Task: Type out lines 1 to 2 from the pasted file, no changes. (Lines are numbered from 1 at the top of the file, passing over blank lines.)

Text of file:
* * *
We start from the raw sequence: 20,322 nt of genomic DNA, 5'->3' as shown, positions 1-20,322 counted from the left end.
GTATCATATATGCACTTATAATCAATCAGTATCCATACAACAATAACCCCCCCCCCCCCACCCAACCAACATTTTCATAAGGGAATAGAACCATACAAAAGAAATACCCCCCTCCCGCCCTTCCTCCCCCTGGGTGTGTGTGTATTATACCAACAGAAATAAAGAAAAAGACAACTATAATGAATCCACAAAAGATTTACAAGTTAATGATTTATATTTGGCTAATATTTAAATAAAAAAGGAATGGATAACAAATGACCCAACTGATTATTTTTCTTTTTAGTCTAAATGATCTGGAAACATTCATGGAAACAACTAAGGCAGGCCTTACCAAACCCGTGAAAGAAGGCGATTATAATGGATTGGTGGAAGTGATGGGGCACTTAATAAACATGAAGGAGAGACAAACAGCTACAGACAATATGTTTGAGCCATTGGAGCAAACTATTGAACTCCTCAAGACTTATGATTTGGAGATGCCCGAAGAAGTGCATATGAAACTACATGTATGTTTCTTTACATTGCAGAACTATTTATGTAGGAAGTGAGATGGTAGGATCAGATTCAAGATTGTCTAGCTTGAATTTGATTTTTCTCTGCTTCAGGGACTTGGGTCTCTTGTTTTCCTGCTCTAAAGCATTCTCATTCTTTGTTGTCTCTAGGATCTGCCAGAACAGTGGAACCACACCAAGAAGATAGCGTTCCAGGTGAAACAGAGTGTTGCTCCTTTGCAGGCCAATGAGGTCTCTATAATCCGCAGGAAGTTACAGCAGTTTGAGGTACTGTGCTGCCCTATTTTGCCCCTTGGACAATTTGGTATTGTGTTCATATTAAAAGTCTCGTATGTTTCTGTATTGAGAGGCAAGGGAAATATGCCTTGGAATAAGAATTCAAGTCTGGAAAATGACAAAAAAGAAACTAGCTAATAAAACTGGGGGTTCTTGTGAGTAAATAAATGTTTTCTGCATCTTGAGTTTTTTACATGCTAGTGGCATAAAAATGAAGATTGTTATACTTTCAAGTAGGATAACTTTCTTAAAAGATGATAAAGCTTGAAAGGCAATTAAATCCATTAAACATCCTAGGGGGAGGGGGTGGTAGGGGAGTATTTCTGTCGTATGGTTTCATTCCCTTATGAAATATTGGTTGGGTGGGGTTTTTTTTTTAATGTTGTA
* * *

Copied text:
We start from the raw sequence: 20,322 nt of genomic DNA, 5'->3' as shown, positions 1-20,322 counted from the left end.
GTATCATATATGCACTTATAATCAATCAGTATCCATACAACAATAACCCCCCCCCCCCCACCCAACCAACATTTTCATAAGGGAATAGAACCATACAAAAGAAATACCCCCCTCCCGCCCTTCCTCCCCCTGGGTGTGTGTGTATTATACCAACAGAAATAAAGAAAAAGACAACTATAATGAATCCACAAAAGATTTACAAGTTAATGATTTATATTTGGCTAATATTTAAATAAAAAAGGAATGGATAACAAATGACCCAACTGATTATTTTTCTTTTTAGTCTAAATGATCTGGAAACATTCATGGAAACAACTAAGGCAGGCCTTACCAAACCCGTGAAAGAAGGCGATTATAATGGATTGGTGGAAGTGATGGGGCACTTAATAAACATGAAGGAGAGACAAACAGCTACAGACAATATGTTTGAGCCATTGGAGCAAACTATTGAACTCCTCAAGACTTATGATTTGGAGATGCCCGAAGAAGTGCATATGAAACTACATGTATGTTTCTTTACATTGCAGAACTATTTATGTAGGAAGTGAGATGGTAGGATCAGATTCAAGATTGTCTAGCTTGAATTTGATTTTTCTCTGCTTCAGGGACTTGGGTCTCTTGTTTTCCTGCTCTAAAGCATTCTCATTCTTTGTTGTCTCTAGGATCTGCCAGAACAGTGGAACCACACCAAGAAGATAGCGTTCCAGGTGAAACAGAGTGTTGCTCCTTTGCAGGCCAATGAGGTCTCTATAATCCGCAGGAAGTTACAGCAGTTTGAGGTACTGTGCTGCCCTATTTTGCCCCTTGGACAATTTGGTATTGTGTTCATATTAAAAGTCTCGTATGTTTCTGTATTGAGAGGCAAGGGAAATATGCCTTGGAATAAGAATTCAAGTCTGGAAAATGACAAAAAAGAAACTAGCTAATAAAACTGGGGGTTCTTGTGAGTAAATAAATGTTTTCTGCATCTTGAGTTTTTTACATGCTAGTGGCATAAAAATGAAGATTGTTATACTTTCAAGTAGGATAACTTTCTTAAAAGATGATAAAGCTTGAAAGGCAATTAAATCCATTAAACATCCTAGGGGGAGGGGGTGGTAGGGGAGTATTTCTGTCGTATGGTTTCATTCCCTTATGAAATATTGGTTGGGTGGGGTTTTTTTTTTAATGTTGTA